Hardhitting action compensates for certain confusing story elements, and plottage is sufficiently exciting and suspenseful to maintain interest. For pictorial values, there's the beauty of an Acapulco location.

Hardhitting action compensates for certain confusing story elements, and plottage is sufficiently exciting and suspenseful to maintain interest. For pictorial values, there’s the beauty of an Acapulco location.

Direction by Brian G. Hutton is a potent assist to film’s unfoldment, in which David McCallum takes on the Mafia and drug smuggling across the Mexican border. Hutton, who draws strong performances from entire cast, specializes here in legitimately-premised violence and hits a torrid pace.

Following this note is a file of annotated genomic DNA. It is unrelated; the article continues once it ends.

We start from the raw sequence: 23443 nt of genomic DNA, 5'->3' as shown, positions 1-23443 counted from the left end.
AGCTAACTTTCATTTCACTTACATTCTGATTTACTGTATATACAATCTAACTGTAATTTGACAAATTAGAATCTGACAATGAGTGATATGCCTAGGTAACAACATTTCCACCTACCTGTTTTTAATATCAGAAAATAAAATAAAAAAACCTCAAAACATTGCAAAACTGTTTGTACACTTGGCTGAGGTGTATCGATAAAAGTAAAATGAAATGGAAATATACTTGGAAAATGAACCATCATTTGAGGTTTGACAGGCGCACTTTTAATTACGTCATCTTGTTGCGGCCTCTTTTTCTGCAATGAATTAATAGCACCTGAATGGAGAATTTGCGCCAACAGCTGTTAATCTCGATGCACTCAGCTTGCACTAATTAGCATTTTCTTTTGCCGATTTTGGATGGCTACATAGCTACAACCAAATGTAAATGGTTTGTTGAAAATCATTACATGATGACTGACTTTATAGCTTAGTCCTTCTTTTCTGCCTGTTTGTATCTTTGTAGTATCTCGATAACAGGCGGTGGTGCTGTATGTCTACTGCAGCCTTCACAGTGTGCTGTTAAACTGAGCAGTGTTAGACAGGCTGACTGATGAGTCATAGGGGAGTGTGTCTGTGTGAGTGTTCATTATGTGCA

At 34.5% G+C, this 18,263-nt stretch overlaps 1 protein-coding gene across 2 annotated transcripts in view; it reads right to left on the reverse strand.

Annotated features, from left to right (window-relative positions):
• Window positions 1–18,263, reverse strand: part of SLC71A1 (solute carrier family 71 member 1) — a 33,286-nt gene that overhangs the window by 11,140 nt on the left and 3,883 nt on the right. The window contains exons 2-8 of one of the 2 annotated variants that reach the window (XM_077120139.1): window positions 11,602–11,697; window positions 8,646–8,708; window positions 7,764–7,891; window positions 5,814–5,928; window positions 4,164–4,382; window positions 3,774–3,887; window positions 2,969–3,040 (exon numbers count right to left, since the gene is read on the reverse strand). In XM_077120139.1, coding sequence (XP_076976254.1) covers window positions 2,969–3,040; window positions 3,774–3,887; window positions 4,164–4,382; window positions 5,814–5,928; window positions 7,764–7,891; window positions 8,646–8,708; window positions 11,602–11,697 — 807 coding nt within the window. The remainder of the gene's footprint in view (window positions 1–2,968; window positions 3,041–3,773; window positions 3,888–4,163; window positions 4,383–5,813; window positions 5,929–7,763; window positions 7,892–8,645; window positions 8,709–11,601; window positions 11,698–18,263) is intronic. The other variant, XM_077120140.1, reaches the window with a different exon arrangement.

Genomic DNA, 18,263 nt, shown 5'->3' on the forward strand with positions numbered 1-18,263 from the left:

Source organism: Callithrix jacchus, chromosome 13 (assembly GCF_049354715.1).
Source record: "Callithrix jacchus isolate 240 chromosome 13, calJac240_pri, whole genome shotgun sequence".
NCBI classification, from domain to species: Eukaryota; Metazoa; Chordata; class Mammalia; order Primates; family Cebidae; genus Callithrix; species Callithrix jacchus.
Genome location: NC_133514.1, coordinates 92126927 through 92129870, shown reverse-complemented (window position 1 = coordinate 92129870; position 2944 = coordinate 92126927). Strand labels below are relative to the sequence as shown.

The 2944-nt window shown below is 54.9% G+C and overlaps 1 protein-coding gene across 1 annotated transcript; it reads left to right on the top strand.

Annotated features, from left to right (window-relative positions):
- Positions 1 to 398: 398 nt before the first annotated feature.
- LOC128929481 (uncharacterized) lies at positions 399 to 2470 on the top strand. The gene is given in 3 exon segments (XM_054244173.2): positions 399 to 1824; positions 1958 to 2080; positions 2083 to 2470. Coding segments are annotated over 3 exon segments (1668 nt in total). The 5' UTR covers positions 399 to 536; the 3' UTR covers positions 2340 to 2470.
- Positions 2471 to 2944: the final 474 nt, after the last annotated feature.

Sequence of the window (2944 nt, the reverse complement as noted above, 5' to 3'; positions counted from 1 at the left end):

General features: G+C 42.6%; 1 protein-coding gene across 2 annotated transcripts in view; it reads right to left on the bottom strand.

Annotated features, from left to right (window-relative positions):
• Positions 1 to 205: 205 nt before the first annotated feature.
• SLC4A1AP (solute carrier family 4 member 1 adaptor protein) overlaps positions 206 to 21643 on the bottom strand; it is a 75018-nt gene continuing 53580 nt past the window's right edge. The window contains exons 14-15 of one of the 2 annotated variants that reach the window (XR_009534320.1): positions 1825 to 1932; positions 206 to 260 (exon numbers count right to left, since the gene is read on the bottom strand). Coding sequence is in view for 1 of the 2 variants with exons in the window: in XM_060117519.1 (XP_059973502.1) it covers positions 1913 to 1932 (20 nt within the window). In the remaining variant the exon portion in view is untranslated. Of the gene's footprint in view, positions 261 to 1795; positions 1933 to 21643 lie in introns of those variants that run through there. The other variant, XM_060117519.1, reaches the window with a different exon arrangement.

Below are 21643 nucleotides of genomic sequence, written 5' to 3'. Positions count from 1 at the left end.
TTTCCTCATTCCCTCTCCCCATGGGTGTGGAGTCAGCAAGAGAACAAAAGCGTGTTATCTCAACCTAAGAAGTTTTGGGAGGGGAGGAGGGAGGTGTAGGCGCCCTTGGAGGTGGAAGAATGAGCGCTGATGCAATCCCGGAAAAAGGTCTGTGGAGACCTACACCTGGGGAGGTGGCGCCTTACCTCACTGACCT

Hall Bartlett as producer has dumped a flock of attractive physical values into the adaptation of Robert Wilder’s novel, Fruit of the Poppy, and has smartly packaged the overall for a good audience feature.

McCallum makes a good impression and gets handsome support from Stella Stevens as the former girl friend, Telly Savalas as a heroin pusher, Ricardo Montalban as an Acapulco contact and Rip Torn, Mafia leader. Savalas is a particular standout.

Sol Madrid

Production

M-G-M. Director Brian G. Hutton; Producer Hall Bartlett; Screenplay David Karp; Camera Fred Koenekamp; Editor John McSweeney; Music Lalo Schifrin; Art Director George W. Davis, Carl Anderson

Crew

(Color) Widescreen. Extract of a review from 1968. Running time: 90 MIN.

With

David McCallum Stella Stevens Telly Savalas Rip Torn Pat Hingle Ricardo Montalban
Follow @Variety on Twitter for breaking news, reviews and more